The year in local theater

Jent: For me there wasn't a single event, but I was encouraged by a series of collaborations that took place throughout the year. It began at the end of 2004 with HotCity's production of The Exonerated, which featured many of the city's finest actors, including Ron Himes, the artistic director of the Black Rep. Actors ventured outside their typical homes, with Stages regular Steve Isom appearing in Bug for the Rep and Alan Knoll, a longtime member of the Rep's Imaginary Theatre Company, appearing in the Black Rep's production of Intimate Apparel. Linda Kennedy moved from her usual onstage role at the Black Rep to directing I'm Not Rappaport at New Jewish, while Stages managing director Ron Gibbs directed Jesus Christ Superstar at the Muny. This intercompany collaboration is set to continue in this month as the Black Rep and HotCity Theatre co-produce Caroline, Or Change.

The most discouraging event?

Brown: Perhaps not a specific event, but rather the fact that HotCity did not follow up its auspicious beginning in 2004 — The Exonerated — with a more substantive season. There were any number of reasons for this, but surely one was that the Rep's new Off-Ramp series seemed to deprive HotCity of titles that were right up their alley. At some point someone might want to ask, just how many plays does the Rep need to do in a given season? And when does growth become greed?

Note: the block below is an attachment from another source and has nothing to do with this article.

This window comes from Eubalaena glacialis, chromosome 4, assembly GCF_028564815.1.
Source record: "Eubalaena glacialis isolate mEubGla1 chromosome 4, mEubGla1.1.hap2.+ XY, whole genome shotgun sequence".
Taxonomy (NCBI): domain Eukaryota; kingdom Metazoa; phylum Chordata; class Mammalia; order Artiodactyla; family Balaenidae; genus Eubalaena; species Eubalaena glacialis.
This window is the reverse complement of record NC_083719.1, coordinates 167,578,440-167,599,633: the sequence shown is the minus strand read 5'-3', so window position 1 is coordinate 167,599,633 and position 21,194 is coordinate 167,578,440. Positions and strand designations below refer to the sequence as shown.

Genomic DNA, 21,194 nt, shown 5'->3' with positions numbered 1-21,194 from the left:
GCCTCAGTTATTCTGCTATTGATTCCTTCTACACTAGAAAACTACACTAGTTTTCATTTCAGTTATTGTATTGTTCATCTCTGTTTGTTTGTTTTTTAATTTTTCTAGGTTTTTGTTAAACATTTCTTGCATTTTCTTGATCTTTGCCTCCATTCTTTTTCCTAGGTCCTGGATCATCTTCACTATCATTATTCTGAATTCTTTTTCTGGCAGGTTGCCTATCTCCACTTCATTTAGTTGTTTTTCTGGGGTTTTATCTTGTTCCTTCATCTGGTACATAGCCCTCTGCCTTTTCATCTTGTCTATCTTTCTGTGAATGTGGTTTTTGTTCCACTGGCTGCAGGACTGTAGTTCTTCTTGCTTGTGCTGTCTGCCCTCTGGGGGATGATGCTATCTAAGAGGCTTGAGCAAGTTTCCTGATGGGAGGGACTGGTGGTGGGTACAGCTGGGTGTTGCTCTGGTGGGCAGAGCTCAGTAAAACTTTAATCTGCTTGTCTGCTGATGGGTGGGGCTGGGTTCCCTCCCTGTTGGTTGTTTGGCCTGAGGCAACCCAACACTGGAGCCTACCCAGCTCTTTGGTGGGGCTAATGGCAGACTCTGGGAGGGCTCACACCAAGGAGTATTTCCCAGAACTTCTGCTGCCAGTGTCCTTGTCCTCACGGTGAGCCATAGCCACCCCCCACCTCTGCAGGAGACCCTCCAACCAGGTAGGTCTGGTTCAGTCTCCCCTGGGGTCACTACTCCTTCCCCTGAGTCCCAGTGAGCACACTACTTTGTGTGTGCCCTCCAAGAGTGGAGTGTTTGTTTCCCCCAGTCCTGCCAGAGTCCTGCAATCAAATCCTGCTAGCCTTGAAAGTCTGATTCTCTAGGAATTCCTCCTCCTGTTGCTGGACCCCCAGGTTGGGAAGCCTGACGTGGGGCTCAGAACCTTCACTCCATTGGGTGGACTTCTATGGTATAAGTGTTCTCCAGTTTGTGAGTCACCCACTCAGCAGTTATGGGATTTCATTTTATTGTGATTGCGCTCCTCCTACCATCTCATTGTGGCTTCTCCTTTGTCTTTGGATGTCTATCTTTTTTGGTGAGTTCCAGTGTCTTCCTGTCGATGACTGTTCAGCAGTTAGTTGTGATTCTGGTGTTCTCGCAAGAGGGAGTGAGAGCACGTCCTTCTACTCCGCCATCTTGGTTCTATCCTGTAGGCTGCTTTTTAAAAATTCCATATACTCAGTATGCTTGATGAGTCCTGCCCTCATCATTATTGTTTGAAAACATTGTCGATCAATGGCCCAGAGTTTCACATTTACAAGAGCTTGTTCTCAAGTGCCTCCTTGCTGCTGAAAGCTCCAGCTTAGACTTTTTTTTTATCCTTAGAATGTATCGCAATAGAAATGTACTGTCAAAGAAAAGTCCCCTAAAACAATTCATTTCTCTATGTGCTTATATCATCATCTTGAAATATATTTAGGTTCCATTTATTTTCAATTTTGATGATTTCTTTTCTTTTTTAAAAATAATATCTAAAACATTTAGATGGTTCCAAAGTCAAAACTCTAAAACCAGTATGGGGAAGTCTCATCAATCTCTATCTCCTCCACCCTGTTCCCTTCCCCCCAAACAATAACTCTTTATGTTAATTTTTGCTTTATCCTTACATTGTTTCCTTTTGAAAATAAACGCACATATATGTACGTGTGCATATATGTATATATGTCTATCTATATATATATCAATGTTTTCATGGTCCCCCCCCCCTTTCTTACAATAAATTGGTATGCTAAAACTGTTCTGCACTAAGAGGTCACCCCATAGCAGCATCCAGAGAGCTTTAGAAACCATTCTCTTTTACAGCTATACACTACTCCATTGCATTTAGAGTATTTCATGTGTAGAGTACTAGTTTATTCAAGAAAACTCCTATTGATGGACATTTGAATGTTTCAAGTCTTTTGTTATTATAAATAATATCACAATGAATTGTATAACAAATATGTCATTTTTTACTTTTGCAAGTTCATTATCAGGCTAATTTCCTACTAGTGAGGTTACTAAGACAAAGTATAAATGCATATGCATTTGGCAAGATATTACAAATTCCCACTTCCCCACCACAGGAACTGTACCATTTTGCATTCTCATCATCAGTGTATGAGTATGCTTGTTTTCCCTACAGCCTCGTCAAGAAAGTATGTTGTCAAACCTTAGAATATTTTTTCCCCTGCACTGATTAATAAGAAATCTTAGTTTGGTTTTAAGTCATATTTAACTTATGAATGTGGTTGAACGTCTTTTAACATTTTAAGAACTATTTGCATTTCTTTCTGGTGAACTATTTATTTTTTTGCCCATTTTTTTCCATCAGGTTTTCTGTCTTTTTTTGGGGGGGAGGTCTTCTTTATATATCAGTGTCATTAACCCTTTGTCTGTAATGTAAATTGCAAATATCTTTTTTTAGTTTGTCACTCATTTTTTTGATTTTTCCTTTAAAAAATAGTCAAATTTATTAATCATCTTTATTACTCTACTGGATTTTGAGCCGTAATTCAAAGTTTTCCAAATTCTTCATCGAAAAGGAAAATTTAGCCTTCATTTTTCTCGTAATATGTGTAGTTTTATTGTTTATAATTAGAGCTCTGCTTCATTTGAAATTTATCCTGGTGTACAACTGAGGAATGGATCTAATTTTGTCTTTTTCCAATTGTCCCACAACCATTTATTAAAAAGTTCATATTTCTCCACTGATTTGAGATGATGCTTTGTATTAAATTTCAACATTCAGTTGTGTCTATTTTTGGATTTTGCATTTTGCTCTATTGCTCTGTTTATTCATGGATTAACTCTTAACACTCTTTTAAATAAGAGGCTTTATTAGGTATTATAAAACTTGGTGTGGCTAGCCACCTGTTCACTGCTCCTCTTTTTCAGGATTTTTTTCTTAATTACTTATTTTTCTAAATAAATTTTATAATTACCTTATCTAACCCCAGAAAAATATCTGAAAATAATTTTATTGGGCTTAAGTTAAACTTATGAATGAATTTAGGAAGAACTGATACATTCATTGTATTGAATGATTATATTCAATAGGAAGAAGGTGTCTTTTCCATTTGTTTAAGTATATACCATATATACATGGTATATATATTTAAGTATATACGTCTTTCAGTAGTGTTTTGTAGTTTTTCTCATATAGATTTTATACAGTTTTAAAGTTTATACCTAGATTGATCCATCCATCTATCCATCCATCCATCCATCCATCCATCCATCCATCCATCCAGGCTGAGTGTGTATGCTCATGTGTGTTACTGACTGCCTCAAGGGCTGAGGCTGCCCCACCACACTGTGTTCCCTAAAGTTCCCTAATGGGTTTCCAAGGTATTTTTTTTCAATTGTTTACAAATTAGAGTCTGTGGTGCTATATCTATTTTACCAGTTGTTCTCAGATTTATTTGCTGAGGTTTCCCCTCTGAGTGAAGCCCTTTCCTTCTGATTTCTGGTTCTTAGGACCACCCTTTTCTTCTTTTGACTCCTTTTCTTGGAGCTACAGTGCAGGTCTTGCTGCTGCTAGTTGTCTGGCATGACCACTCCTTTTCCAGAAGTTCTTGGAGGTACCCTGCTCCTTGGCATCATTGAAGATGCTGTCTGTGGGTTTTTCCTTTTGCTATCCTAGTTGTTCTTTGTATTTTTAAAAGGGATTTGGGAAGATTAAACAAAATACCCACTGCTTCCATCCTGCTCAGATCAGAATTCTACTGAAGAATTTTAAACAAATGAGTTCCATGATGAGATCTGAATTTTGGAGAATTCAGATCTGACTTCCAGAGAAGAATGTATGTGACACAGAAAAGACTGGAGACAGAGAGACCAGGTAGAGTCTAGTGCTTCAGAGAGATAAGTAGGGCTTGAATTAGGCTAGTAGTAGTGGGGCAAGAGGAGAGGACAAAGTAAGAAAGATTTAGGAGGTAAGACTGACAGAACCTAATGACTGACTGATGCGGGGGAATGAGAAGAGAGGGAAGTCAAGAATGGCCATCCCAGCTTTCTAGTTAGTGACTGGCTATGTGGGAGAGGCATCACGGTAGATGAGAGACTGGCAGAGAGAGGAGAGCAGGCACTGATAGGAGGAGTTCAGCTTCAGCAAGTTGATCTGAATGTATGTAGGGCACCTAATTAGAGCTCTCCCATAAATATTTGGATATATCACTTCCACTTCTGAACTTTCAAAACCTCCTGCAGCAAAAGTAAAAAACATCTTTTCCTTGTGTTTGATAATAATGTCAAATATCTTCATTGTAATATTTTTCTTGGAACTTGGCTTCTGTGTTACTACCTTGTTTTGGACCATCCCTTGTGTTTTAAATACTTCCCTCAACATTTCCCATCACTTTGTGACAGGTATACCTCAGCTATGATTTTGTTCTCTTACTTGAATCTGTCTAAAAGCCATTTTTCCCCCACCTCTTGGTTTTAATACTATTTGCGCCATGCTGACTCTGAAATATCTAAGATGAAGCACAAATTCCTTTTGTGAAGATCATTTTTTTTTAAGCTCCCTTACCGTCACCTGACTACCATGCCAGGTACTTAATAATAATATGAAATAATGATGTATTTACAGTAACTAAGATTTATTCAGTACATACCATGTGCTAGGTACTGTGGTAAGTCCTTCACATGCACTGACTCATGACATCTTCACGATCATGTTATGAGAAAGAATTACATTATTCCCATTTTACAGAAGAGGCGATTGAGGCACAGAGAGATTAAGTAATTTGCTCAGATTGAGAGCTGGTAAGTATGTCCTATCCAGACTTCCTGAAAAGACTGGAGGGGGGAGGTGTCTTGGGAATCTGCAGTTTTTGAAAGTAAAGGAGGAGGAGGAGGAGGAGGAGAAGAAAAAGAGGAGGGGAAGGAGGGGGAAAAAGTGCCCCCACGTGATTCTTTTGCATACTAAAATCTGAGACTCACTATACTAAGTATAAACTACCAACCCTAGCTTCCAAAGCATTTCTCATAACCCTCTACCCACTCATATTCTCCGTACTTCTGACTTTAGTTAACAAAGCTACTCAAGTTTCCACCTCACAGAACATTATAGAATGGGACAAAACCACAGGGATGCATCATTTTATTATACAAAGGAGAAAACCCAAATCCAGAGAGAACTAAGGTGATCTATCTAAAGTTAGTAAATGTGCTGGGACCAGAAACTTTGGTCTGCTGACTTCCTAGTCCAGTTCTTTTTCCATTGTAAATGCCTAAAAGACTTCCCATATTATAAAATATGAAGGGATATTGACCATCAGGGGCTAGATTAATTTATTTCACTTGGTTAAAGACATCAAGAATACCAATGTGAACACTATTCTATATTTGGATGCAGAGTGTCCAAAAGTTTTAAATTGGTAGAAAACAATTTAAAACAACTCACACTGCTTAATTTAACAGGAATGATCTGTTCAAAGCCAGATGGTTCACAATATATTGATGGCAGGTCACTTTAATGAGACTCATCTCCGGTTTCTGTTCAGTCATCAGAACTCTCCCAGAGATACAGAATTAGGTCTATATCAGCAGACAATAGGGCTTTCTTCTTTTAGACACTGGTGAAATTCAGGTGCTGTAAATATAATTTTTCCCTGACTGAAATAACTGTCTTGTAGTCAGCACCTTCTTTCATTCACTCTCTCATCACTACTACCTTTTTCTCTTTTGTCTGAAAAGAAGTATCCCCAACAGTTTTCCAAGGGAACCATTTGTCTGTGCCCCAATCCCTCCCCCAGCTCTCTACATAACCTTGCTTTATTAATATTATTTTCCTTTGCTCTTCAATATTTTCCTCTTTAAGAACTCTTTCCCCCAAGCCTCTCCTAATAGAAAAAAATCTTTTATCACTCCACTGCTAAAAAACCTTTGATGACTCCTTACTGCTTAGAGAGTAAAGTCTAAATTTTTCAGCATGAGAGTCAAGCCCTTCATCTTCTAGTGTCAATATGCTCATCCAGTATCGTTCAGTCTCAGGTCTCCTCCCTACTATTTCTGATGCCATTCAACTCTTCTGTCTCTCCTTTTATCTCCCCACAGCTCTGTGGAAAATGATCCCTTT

Jerry Vogel in Merchant of Venice
Jerry Vogel in Merchant of Venice

Jent: The most discouraging event was the abrupt closing of Historyonics Theatre. Whether you liked the format or not, it was a company with a history, a loyal subscriber base and a positive economic impact on St. Louis theater artists. In a season with some of their most promising productions to date (Eagle and Child and Dancing on Air), the clandestine termination of the company was the stuff of government conspiracy movies. The silence of the board left the arts community with nothing but questions: If the company was in financial trouble, why didn't the board appeal to the public for help? Why close the company just before its final production, a baseball play that was sure to be a success? In a town that is sorely lacking theatrical spaces, the stage in the History Museum sits dark. Who would dare to venture in?

Any New Year's resolutions for 2006?

Brown: I'd like to be able to resolve to not read any more playbill biographies that tell me how "thrilled, delighted, excited, thrilled, pleased, happy and thrilled" actors are to be working in St. Louis. But that probably won't happen.

Jent: I resolve to finally see a play at the Muny. Maybe Urinetown?

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